Monday, July 29, 2013

combining algorithmic generation with human selectivity

The "Mandelbox" is a fractal, analogous to the Mandelbrot set but with a slightly different defining function. All of the detail in the Mandelbox exists (in the Platonic sense) without human intervention. In that sense it is a found, natural object, like a seashell.
On the other hand, we have some freedom in our renderings. There are a few free parameters the artist can set, or any parameter could be replaced by some more complex function. At some point it stops being what would typically be referred to as a Mandelbox, but that point is fuzzy and socially defined.
We can choose the angle and scale to capture it at. We can choose the palette or color map. We can choose to use different shading algorithms. Some of these choices will result in an image that we find more pleasing than others. These images get saved. Some of our favorites of those are posted online. The images which are most often clicked on because of an intriguing thumbnail or popular contextual information move upwards through the rankings on Google images. The result is a combination of a generative process and human selectivity, making an enjoyable slideshow:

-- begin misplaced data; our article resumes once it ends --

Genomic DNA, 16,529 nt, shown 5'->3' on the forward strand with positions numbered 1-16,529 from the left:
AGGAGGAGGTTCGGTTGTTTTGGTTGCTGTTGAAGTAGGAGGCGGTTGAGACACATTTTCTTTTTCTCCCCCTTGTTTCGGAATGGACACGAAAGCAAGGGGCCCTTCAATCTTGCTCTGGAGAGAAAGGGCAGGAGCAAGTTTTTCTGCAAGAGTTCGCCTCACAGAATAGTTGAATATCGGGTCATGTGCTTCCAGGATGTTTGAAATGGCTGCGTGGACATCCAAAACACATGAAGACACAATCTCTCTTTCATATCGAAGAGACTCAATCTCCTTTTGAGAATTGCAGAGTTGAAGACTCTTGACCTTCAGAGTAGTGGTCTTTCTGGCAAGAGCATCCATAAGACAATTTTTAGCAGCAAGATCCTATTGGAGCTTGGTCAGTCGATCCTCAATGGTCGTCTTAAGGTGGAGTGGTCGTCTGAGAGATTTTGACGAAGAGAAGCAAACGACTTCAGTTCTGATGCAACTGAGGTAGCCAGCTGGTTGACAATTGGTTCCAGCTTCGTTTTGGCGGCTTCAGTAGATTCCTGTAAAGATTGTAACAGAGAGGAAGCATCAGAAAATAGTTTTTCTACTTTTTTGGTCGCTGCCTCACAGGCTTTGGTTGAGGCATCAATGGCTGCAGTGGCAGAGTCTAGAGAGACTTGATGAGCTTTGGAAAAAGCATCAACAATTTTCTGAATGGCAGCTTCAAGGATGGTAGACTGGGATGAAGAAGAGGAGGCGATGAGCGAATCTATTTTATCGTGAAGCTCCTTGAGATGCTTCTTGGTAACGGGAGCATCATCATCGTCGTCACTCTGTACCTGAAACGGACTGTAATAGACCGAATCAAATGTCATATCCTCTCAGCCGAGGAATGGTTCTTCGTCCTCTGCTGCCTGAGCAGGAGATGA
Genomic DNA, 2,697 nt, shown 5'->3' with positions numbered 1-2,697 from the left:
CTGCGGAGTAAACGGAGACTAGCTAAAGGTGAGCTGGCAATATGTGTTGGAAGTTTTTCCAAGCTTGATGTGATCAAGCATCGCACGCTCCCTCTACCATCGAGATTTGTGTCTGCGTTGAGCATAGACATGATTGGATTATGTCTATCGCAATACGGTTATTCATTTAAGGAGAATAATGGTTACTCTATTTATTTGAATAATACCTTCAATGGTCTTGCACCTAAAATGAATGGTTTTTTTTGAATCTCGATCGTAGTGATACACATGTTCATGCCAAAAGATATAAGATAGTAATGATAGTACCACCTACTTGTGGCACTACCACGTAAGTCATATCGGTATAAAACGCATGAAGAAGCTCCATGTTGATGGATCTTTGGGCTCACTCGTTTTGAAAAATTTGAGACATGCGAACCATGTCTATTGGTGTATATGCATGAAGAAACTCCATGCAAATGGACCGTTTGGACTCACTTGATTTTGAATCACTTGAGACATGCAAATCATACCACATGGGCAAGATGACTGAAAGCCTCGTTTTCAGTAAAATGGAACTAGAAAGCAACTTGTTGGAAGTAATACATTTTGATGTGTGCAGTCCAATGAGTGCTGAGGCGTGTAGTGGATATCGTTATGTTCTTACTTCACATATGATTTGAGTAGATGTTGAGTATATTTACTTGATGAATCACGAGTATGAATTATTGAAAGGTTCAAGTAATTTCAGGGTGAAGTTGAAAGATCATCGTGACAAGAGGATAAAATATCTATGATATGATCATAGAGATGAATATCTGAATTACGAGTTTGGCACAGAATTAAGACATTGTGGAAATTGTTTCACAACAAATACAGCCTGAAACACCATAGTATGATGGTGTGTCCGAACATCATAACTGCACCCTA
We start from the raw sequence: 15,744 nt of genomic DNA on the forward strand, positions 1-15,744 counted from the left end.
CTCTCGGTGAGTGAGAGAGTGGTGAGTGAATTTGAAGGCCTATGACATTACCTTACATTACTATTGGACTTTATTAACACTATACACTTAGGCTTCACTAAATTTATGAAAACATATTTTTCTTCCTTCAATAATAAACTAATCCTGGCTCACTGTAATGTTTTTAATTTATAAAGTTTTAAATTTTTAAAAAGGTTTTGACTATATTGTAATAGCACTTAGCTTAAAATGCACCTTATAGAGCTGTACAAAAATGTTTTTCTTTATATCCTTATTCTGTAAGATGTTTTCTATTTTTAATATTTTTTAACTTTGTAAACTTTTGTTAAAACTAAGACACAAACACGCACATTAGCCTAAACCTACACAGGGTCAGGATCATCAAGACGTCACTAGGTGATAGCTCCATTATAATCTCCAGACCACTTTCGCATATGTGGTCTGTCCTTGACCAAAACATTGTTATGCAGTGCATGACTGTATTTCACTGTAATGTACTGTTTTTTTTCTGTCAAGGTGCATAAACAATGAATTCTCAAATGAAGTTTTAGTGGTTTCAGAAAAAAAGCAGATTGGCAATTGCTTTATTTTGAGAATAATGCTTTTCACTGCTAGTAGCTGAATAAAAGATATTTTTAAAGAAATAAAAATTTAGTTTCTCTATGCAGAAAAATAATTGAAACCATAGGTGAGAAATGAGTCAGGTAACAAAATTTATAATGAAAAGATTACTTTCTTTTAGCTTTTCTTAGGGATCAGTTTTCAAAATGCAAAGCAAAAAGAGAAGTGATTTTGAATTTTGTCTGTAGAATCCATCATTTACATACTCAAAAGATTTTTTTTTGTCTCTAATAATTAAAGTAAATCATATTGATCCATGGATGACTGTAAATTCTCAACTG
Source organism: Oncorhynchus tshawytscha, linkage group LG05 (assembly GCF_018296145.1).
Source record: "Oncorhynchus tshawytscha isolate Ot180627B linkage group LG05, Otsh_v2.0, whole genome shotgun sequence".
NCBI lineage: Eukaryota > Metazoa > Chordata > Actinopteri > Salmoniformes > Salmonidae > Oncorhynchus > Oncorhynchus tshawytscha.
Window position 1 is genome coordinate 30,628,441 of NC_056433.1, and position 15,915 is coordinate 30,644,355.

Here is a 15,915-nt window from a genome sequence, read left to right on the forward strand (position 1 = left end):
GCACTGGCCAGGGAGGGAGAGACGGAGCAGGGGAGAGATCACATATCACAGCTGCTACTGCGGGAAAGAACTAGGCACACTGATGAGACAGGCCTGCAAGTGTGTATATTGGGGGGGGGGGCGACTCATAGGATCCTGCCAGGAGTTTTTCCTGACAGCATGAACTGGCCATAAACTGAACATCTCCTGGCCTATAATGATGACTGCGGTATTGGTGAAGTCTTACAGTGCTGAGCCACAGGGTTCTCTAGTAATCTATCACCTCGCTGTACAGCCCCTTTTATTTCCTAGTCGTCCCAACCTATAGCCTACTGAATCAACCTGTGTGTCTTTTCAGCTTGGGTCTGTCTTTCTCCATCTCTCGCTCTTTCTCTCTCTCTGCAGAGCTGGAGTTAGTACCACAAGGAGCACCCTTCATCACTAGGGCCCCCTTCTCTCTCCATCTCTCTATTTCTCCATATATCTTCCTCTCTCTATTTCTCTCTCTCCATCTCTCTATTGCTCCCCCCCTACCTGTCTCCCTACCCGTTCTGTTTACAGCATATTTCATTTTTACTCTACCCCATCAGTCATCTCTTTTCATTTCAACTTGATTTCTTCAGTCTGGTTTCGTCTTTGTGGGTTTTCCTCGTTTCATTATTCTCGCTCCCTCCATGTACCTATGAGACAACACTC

human-selected computer-generated Mandelbox views

Athanasius Kircher

The flying turtles of Henan from China Illustrata.

One of the sources I used about Kircher is now available online. Beyond his ideas about organizing knowledge and automating art, his books are just a kick to look through. They're almost like illustrations for encyclopedia articles, but then you see a dragon, or a ladder to the center of the earth, or a mountain in the shape of a man.

Athanasius Kircher: A Rennaissance Man and the Quest for Lost Knowledge

This section of the Wikipedia article on him contains links to several of his manuscripts.

Saturday, July 20, 2013

Kaleidoscopic timelapse

This seems like it could be the opening credits to some Ghost in the Shell sequel.
(By Michael Shainblum.)